1. Availability Issues

If the agent is not always available as needed by the principal, the principal can choose to override a power of attorney.

2. Death of the Principal

Another reason a power of attorney can be revoked is if the principal dies. The reason is that the agent’s role expires on the principal's death - unless there is a clause in the power of attorney document that makes the agent retain his role for a while.

3. Abuse of Power

In some instances, the attorney-of-fact might be exploiting the principal, using their power to make unauthorized decisions and take advantage of the principal. This can result in revoking a power of attorney.

4. Conflict of Interest

There could be a clash of interests between the principal and attorney-of-fact. This means that the attorney-of-fact keeps making decisions that violate or go against the principal's interest. In this circumstance, the principal can revoke the attorney-of-fact.

Steps to Overriding a Power of Attorney

The step to overriding a power of attorney isn’t rocket science. It’s effortless. You need to deal with the important parties - especially if you’re trying to override a power of attorney as a third party.

1. Inform the Principal

If you’re not the principal, but you’re concerned about the kind of decision that the attorney-of-fact has been making for the principal, you can call the principal's attention to it.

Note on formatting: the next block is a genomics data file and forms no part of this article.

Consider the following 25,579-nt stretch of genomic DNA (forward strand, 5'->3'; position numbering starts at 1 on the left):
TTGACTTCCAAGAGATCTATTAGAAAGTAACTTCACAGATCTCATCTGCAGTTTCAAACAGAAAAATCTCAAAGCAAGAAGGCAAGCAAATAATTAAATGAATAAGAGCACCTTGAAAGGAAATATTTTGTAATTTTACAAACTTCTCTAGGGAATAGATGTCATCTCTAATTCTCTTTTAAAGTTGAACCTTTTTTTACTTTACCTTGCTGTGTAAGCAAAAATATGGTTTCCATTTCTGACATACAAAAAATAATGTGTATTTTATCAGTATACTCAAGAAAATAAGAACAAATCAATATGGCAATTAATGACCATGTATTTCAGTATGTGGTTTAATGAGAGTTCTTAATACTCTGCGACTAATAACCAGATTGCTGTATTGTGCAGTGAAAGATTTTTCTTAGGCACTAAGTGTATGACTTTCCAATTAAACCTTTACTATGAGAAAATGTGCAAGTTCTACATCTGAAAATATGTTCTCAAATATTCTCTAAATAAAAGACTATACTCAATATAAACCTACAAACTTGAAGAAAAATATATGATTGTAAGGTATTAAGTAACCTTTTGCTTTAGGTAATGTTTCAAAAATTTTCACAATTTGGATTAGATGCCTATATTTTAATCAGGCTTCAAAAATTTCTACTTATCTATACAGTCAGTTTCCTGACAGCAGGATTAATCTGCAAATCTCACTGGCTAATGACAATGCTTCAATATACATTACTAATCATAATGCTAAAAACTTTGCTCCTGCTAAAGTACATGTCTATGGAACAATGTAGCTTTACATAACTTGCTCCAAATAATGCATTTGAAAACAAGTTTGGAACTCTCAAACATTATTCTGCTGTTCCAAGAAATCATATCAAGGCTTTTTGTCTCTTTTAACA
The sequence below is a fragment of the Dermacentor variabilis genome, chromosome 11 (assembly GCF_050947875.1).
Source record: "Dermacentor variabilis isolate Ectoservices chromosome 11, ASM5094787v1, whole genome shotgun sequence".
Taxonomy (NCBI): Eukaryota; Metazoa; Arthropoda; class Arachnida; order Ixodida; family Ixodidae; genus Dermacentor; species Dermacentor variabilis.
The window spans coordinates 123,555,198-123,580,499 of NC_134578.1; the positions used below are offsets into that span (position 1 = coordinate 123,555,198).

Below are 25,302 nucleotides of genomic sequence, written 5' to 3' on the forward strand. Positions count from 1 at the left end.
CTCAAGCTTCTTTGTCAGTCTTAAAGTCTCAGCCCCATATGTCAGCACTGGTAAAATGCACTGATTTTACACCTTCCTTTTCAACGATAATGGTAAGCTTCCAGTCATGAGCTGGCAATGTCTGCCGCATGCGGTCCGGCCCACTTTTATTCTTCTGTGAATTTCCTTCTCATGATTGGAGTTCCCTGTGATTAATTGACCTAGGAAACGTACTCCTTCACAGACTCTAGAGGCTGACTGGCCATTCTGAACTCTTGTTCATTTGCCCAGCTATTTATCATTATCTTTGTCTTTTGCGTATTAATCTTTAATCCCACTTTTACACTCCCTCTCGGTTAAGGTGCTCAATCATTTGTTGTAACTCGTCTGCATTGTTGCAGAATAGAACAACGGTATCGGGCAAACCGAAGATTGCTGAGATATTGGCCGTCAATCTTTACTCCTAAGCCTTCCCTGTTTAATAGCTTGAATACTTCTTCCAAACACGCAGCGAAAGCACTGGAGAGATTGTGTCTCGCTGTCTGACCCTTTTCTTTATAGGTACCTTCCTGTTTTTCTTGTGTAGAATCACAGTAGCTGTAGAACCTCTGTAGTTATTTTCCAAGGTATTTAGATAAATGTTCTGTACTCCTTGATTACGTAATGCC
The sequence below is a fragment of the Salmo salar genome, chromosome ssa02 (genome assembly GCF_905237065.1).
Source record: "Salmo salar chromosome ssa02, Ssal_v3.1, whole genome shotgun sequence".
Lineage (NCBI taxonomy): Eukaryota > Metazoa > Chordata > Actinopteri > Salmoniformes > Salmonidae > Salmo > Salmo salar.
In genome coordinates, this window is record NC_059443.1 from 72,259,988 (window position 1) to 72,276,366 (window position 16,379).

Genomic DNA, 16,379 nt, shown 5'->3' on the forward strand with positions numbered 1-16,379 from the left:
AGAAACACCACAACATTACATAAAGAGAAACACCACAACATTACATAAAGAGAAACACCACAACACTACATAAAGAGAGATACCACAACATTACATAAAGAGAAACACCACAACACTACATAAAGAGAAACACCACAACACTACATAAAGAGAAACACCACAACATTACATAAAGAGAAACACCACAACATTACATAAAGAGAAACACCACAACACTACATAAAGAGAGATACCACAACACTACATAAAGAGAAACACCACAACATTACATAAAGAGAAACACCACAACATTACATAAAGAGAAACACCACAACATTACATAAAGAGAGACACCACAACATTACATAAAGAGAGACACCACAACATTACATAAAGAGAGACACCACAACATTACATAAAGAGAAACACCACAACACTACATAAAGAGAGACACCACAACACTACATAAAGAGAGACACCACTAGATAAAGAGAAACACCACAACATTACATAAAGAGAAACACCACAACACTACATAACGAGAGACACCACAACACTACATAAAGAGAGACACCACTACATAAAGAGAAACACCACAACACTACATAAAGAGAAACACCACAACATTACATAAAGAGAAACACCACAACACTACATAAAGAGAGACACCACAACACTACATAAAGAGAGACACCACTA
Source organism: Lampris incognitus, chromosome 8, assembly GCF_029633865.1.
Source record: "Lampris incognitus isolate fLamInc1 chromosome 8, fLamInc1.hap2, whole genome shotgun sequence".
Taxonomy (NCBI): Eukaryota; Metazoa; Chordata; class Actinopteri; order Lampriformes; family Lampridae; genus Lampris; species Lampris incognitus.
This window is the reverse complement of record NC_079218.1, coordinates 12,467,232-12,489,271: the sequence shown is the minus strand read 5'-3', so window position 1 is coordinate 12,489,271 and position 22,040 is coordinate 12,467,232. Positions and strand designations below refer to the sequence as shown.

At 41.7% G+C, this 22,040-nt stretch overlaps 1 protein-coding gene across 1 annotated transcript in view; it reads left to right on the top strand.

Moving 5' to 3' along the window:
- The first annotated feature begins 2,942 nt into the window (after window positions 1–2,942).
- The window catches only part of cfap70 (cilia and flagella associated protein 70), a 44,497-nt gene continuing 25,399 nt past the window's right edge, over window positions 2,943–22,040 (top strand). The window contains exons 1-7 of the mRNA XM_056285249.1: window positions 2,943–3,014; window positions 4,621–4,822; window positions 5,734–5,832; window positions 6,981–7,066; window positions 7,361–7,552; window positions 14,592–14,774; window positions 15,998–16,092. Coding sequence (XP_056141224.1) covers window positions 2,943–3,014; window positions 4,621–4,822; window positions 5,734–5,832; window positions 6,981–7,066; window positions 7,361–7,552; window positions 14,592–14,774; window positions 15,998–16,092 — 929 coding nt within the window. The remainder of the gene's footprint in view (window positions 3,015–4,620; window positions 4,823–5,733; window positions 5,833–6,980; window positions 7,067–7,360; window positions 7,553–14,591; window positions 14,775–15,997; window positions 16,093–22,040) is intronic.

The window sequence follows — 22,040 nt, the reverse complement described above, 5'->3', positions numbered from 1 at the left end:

If you’re the principal but don’t like the agent’s decisions so far, you can proceed to prepare a legal revocation form.

You can override a power of attorney verbally, but it would only make any meaning when you document it.

When preparing the revocation form, the important details on it are; the principal’s name, social security number (optional), date of birth, address and signature.

It also has to contain the agent’s name and the date of the POA. It should also state clearly that it is a revocation of the power of attorney document. Two relevant witnesses must be present while signing it.

2. Notify the Agent

The principal should send a revocation notice to the agent so they know they’ve been stripped of their power.

Also, deliver a copy of the revocation document to everyone that matters, including the agent.

Ensure you alert your doctor, nurses, business partners, and every other institution and entity that knew the agent as your POA of the revocation.